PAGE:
Top critical review
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Awesome market calls, great prose, suspect argumentation
on August 5, 2013
Two confessions first:
1. I've owned the old book since 2006, I looked at it briefly and there was no way I was paying good money to get an extra 50 pages, so the review is actually based on The Empire of Debt. Regardless, I'm rather confident my insights are relevant, for reasons that will hopefully become apparent.
2. I totally loved reading it. I could not put it down. I even went back to re-read some passages, often going on to re-read entire pages or chapters.
Now, for the review proper.
The executive summary is that the authors made a truly amazing set of market calls when this was published in 2005: Sell stocks, sell housing, buy gold. Indeed, "buy gold" are the last two words of the book. At the same time, they based these market calls on a series of hunches and prejudices that it is very difficult for a sensible, educated man to agree with. And the thesis of the book, that the US is an empire in reverse, is preposterous.
But it is so unbelievably funny to read, you kind of wish they were right.
I come from a country that was twice saved by America. Once from the Nazis and soon after that from communism. My parents are to this day unbelievably grateful for this. They paid for me to go study in America, in the process returning a small part of the favor by sending hundreds of thousands of dollars to fund solid American jobs of the kind the authors like, albeit at an institution they probably despise. I can't square this with the authors' vitriol against American intervention in Europe. As a human being, Wilson may have been as bad as they make him sound, possibly FDR too. But the debt these presidents issued to fund these wars is probably a footnote compared to the benefits, pecuniary and otherwise. Would not know where to start with the math, but that's my hunch and I don't feel any more obliged to defend it than the authors do theirs.
Also, from my time spent in America the impression I gathered was of a people that is prepared to make material concessions if there is a principle at stake. Sometimes it can by misguided or beside the point (I don't much care for guns myself, and where I was brought up history says they had no compunctions about tossing malformed babies off a cliff, let alone worry about unborn foetuses) but it's just how it is. So I remain to be convinced George W Bush was an imperialist. Especially as we all know he's an imbecile with strong principles. That'll do it every time.
Equally, the authors treat all debt as one thing. While it can't be denied that there's a level of debt that's too high, it can no more be denied that a bit of debt does grease the wheels of an economy. The authors get unbelievably annoyed and aggrieved about an issue that may have been evident to them because of their market experience or because of their personal prejudices, but who is to know? Also, they do not mention anywhere that the big bucks were in the fees charged for all the lending, not so much in the house appreciation itself. It could be (we'll never find out) that if all the lending had been priced right the party could have carried on for a long time. And maybe not, of course. But people who have studied what happened with the Lloyd's insurance market some twenty years ago have come precisely to that conclusion. It wasn't hurricane Andrew that killed the Lloyds "names," it was the layers upon layers of fees. So it could one day transpire that the US economy can indeed support amounts of debt the authors find disastrous, if we bother to keep record of who lent what to whom, if we give prime loans to people who can afford them rather than trick them into subprime, if we suppress valuation fraud, if we don't take a slice of juice after every repackaging and so on. Maybe one day it will.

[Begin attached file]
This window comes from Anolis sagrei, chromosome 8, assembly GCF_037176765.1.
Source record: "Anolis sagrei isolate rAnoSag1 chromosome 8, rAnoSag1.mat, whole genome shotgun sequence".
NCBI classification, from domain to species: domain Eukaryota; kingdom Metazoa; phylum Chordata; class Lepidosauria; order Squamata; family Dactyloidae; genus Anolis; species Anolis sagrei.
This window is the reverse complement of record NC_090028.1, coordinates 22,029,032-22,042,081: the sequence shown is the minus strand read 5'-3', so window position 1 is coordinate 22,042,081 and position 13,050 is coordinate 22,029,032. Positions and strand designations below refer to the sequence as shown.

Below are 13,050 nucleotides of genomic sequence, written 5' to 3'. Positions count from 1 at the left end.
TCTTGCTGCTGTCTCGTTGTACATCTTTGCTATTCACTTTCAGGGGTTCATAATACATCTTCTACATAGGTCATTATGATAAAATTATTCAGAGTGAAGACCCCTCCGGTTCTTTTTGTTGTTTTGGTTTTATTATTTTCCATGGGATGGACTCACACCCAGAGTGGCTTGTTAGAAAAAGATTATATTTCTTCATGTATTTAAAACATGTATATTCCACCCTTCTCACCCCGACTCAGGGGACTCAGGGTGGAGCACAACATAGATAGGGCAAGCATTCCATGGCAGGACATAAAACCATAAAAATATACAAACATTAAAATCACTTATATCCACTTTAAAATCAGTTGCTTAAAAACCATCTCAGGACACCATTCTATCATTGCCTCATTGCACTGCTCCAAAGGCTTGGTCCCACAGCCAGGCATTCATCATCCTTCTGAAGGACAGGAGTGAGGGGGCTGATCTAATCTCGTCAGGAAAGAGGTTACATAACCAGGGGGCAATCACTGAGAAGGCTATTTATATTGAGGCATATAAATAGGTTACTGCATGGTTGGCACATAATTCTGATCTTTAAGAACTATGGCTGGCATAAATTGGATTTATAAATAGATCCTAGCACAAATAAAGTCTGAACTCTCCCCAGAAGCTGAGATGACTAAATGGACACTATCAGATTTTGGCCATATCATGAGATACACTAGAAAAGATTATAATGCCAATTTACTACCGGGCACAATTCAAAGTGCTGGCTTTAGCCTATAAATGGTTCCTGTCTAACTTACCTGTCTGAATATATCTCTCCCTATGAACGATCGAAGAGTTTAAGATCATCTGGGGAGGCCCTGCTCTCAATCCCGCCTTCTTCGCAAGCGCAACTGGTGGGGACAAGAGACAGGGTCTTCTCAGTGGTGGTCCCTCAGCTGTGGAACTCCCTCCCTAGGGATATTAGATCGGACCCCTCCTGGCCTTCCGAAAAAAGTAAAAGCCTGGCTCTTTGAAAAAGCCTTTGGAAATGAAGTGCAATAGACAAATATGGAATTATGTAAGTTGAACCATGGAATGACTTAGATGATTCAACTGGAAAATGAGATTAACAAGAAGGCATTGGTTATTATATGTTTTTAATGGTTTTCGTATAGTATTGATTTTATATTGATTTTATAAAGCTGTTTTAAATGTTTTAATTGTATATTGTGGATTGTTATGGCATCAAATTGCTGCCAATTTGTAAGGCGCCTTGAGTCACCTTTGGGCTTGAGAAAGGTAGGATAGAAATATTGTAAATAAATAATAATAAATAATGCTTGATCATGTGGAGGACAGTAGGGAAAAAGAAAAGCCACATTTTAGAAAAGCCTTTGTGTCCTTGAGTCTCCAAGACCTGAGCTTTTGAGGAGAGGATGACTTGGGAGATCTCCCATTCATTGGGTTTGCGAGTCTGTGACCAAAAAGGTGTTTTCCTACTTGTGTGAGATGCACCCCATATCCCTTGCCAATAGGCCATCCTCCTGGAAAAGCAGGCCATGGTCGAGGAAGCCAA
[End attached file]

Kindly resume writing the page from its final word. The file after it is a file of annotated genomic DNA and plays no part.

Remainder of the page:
Anyway, little point in trying to refute every idea in the book, especially since I'm saying I loved reading it.
So, for example, there's a six page section where they tear into Thomas Friedman who writes for the NYT. God, do I wish I'd written that myself. And how unbelievably brave to publish this book in 2005. And what fantastic prose.
So where I'm left with this book is that first and foremost it entertained me, but it also exposed me to a series of arguments on which I could develop my own, less strident, views and counterviews. Pretty much what I'd expect from a good book.
But it's so one-sided and absolutist and, frankly, insular in the arguments it makes, that you can hardly say it's great book.